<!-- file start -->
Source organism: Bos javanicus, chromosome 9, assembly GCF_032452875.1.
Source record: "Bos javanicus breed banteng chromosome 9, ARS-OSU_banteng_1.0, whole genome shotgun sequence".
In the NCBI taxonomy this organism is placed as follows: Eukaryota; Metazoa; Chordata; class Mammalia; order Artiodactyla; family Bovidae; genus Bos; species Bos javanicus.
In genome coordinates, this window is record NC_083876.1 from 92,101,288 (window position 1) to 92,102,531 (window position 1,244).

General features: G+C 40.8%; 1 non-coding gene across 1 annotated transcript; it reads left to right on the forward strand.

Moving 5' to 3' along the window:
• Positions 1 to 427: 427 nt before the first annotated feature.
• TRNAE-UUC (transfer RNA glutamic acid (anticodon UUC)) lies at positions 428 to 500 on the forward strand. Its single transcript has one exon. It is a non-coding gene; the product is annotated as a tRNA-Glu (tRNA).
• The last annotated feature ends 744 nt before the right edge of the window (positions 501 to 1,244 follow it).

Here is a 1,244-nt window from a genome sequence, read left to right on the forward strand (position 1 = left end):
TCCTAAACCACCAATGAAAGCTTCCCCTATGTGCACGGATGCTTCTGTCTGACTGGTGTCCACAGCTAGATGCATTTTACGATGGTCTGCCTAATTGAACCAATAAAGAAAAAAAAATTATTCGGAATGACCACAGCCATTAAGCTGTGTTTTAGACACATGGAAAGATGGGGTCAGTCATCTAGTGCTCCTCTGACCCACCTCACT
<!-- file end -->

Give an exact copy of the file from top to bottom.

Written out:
Source organism: Bos javanicus, chromosome 9, assembly GCF_032452875.1.
Source record: "Bos javanicus breed banteng chromosome 9, ARS-OSU_banteng_1.0, whole genome shotgun sequence".
In the NCBI taxonomy this organism is placed as follows: Eukaryota; Metazoa; Chordata; class Mammalia; order Artiodactyla; family Bovidae; genus Bos; species Bos javanicus.
In genome coordinates, this window is record NC_083876.1 from 92,101,288 (window position 1) to 92,102,531 (window position 1,244).

General features: G+C 40.8%; 1 non-coding gene across 1 annotated transcript; it reads left to right on the forward strand.

Moving 5' to 3' along the window:
• Positions 1 to 427: 427 nt before the first annotated feature.
• TRNAE-UUC (transfer RNA glutamic acid (anticodon UUC)) lies at positions 428 to 500 on the forward strand. Its single transcript has one exon. It is a non-coding gene; the product is annotated as a tRNA-Glu (tRNA).
• The last annotated feature ends 744 nt before the right edge of the window (positions 501 to 1,244 follow it).

Here is a 1,244-nt window from a genome sequence, read left to right on the forward strand (position 1 = left end):
TCCTAAACCACCAATGAAAGCTTCCCCTATGTGCACGGATGCTTCTGTCTGACTGGTGTCCACAGCTAGATGCATTTTACGATGGTCTGCCTAATTGAACCAATAAAGAAAAAAAAATTATTCGGAATGACCACAGCCATTAAGCTGTGTTTTAGACACATGGAAAGATGGGGTCAGTCATCTAGTGCTCCTCTGACCCACCTCACT